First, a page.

|Megophrys himalayana |
Mahony, Kamei, Teeling & Biju, 2018
The Megophrys major species group (MMSG) is composed of typically medium to large sized frogs. Within the genus, it is the most geographically widespread clade ranging from the western Himalayas to southern Indochina. In this study, we examined in detail the extent of cryptic diversity within the MMSG-Indian populations based on molecular data (up to ten genes) using multigene concatenation and coalescent-based phylogenetic techniques, species delimitation analyses and extensive morphological data.
Molecular evidence suggests a high level of hidden cryptic diversity within the MMSG, particularly within the M. major species complex (MMC), highlighting overlapping distributions, a case of potential mitochondrial transfer between two species, and tree topology discordance between phylogenetic methods and mitochondrial and nuclear data sets. Most analyses indicated distinct eastern and western clades in the MMC, and that the western clade may further divide into a northern and a southern subclade.
A detailed taxonomic review of Indian members of the Megophrys major species group is provided. Previously undocumented complex nomenclatural issues involving known species are highlighted and resolved. Megophrys monticola is taxonomically redefined for the first time as a valid species since its synonymy with M. parva in 1893. The taxonomic status of two recently described species, Xenophrys katabhako and X. sanu are discussed in light of increased molecular and morphological sampling, and are synonymised with M. monticola. Megophrys monticola and M. robusta are redescribed based on their original type specimens and recently collected material. Megophrys major is neotypified and M. robusta lectotypified to remove prevailing nomenclatural instability. Four new large sized Indian MMC species are formally described from the Northeast Indian states of Arunachal Pradesh, Meghalaya and Nagaland, and Myanmar. All South Asian MMSG species are morphologically diagnosed from known congeners in the group. The geographic distributions of all taxa discussed are significantly redefined based on the revised taxonomy and extensive literature review. Morphological and molecular evidence suggests that Megophrys major sensu stricto might be endemic to Northeast India; M. glandulosa is formally removed from the Indian and Bhutan species checklists. Numerous misidentifications in literature are highlighted and corrected. In order to reduce future misidentifications of species reported from surrounding regions, high definition images of the holotypes of three Chinese species, M. glandulosa, M. medogensis and M. zhangi are provided for the first time, and a detailed description of Myanmar specimens of M. glandulosa is also given. This study provides the principle foundation for further research into the taxonomic status of the remaining, currently undescribed MMC taxa from Southeast Asia.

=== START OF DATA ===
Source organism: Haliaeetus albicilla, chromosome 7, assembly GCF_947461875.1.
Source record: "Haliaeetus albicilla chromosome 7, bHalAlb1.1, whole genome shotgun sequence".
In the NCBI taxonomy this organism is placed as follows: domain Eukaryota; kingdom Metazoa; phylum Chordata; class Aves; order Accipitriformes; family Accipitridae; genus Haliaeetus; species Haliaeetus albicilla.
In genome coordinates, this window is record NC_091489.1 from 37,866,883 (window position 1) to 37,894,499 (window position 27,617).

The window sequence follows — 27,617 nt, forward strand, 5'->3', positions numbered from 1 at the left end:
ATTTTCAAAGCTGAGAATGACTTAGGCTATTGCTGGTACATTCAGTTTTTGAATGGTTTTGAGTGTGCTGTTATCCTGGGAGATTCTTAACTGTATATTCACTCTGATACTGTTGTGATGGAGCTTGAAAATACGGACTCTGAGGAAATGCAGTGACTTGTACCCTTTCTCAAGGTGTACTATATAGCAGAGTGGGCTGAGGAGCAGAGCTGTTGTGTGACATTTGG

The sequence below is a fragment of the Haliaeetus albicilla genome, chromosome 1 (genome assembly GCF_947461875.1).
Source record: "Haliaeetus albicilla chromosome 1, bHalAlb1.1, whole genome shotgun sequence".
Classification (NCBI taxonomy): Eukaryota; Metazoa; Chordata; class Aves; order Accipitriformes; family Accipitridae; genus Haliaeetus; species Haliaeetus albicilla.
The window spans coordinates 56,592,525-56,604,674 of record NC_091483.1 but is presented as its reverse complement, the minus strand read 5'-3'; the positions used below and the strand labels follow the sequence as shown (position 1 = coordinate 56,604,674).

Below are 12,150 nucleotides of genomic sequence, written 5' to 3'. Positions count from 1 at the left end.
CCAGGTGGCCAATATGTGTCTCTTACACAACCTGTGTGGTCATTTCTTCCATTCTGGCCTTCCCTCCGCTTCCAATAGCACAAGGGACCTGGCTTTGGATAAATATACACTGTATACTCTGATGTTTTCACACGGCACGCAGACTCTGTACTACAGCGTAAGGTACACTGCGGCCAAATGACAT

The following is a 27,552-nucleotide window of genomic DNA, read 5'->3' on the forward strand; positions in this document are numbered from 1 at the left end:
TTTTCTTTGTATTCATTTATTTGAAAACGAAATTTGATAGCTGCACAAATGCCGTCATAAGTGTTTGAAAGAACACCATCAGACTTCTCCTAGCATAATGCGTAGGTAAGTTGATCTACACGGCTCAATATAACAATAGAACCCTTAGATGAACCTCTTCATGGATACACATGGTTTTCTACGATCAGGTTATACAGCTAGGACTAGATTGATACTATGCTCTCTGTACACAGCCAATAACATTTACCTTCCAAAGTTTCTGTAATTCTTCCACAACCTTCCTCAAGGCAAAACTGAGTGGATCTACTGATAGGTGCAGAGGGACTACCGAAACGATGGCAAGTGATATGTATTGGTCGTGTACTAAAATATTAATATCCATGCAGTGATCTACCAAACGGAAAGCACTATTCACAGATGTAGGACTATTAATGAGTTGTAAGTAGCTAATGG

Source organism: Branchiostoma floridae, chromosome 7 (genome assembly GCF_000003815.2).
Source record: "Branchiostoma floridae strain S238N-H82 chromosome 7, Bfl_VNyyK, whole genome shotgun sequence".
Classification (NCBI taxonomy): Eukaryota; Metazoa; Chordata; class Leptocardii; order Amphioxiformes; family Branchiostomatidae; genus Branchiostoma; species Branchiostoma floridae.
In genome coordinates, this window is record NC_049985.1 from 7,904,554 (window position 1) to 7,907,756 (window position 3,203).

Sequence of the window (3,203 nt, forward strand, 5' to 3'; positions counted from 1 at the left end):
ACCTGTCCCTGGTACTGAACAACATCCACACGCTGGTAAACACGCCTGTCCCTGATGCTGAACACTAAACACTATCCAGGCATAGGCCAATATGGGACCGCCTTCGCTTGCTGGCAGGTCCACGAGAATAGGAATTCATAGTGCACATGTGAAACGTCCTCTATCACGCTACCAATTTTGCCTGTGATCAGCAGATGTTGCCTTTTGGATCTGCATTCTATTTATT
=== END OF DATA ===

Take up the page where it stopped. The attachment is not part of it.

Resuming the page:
Keywords: Reptilia, nomenclature, molecular systematics, integrative taxonomy, morphology, conservation, natural history
Stephen Mahony, Rachunliu G. Kamei, Emma C. Teeling and S. D. Biju. 2018. Cryptic Diversity within the Megophrys major Species Group (Amphibia: Megophryidae) of the Asian Horned Frogs: Phylogenetic Perspectives and A Taxonomic Revision of South Asian Taxa, with Descriptions of Four New Species. Zootaxa. 4523(1); 1–96. DOI: 10.11646/zootaxa.4523.1.1
Deuti K, Grosjean S, Nicolas V, Vasudevan K and Ohler A. 2017. Nomenclatural puzzle in early Xenophrys nomina (Anura, Megophryidae) solved with description of two new species from India (Darjeeling hills and Sikkim). Alytes. 34:20-48. alytes-journal.org/xenophrys-new-species-india/